Q20. During a strike or lockout, can I apply to buy back pension credits for service prior to the strike, so as to be within time limits?

Yes. Contact the OPSEU Pension Trust directly to arrange a buyback.

Q21. Will a strike or lockout have an impact on my best 60 consecutive months’ salary for pension calculations?

No. These calculations are based on your salary rate, whether or not you are at work. Pay lost during a strike or lockout will not affect it.

Q22. How would a strike or lockout affect me if I am currently buying back eligible pension service?

 If your buyback is being paid by payroll deduction, it will stop during a strike or lockout. You will need to have the deductions re-calculated after a strike or lockout to make up any missed payments so that you complete the buy-back within the time limits. Once the strike or lockout concludes, contact the OPTrust to have the recalculation completed.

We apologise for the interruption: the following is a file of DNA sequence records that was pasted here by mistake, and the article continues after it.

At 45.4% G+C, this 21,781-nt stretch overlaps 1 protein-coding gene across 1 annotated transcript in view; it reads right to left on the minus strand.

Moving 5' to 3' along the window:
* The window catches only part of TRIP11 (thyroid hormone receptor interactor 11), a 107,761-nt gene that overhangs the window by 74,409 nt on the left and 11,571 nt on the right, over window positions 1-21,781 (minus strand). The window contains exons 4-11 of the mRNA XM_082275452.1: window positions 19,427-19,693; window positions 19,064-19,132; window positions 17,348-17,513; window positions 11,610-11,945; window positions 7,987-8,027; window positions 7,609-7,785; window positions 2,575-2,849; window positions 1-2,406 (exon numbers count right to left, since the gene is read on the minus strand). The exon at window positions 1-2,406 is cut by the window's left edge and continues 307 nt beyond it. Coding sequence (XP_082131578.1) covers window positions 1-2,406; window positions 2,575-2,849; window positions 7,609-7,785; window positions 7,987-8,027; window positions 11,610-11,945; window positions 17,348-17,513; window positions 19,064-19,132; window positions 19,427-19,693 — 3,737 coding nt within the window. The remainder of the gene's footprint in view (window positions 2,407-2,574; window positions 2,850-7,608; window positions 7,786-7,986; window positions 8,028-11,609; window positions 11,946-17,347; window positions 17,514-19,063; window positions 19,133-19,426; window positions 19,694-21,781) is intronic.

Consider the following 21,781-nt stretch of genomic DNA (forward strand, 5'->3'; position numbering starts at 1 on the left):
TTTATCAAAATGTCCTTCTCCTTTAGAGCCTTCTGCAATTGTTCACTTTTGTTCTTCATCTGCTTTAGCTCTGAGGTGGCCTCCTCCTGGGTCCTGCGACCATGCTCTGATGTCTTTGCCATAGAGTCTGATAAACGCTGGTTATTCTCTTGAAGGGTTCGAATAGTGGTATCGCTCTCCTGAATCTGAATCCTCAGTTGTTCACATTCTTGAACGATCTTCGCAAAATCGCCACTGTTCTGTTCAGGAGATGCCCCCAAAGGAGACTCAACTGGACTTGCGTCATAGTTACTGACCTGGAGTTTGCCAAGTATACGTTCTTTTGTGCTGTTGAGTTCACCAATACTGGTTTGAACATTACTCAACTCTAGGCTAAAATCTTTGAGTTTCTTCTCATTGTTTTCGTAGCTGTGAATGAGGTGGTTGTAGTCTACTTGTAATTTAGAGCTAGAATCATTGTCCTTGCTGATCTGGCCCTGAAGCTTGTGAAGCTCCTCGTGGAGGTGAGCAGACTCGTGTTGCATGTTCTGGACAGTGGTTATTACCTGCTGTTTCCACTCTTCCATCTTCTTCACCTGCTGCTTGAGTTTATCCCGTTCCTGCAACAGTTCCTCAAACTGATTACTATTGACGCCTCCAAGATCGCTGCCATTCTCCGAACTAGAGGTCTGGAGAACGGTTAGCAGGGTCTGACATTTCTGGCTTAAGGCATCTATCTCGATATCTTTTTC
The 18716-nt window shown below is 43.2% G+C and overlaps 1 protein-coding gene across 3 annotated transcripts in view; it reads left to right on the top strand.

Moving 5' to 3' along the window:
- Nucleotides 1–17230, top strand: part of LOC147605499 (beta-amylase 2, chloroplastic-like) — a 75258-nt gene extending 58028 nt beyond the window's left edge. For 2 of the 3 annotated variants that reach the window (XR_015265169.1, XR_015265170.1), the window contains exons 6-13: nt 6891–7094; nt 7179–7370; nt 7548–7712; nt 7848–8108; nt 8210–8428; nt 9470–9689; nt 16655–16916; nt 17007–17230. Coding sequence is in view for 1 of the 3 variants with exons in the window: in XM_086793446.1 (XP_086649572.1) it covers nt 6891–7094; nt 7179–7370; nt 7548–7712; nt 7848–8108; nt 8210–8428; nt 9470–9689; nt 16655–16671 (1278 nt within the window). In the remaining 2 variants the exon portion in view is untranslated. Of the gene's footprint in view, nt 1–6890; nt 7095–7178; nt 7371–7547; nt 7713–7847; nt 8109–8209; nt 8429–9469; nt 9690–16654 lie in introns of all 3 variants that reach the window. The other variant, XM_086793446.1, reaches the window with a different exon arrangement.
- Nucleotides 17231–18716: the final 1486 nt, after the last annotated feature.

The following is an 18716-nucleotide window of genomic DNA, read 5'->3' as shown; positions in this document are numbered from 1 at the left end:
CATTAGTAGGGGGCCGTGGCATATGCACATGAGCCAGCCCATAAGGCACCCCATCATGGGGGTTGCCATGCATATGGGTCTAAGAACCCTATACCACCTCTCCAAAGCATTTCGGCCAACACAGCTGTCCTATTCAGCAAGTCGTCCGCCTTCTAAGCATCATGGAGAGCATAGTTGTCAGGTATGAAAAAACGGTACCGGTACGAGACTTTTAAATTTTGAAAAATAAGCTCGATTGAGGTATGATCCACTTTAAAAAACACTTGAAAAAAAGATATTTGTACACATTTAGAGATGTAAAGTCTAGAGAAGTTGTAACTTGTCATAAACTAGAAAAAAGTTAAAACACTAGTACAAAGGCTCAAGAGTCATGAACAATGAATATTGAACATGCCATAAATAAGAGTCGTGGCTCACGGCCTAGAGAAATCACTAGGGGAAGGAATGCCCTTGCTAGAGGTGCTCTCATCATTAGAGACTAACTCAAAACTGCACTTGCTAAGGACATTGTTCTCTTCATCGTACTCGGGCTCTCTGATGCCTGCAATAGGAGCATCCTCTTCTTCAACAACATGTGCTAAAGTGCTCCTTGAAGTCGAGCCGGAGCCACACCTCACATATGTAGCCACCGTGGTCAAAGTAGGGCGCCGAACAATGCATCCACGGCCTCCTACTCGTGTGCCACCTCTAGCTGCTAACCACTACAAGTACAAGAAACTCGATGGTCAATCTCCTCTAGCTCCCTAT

Q23. If I die during a strike or lockout, will my survivors get their benefits under the pension plan?

Yes.

Employment Insurance (EI)

Q24. Can I get regular Employment Insurance (EI) if I’m not working because of a strike or lockout?

No. Generally, if you’re unable to work because of a strike or lockout you cannot get regular EI benefits. However, you may be eligible for EI maternity, parental (includes adoption), sickness or authorized training benefits.

Q25. As a seasonal worker I was receiving regular EI benefits prior to the strike. If I participate in a strike or lockout can I still receive my regular EI benefits?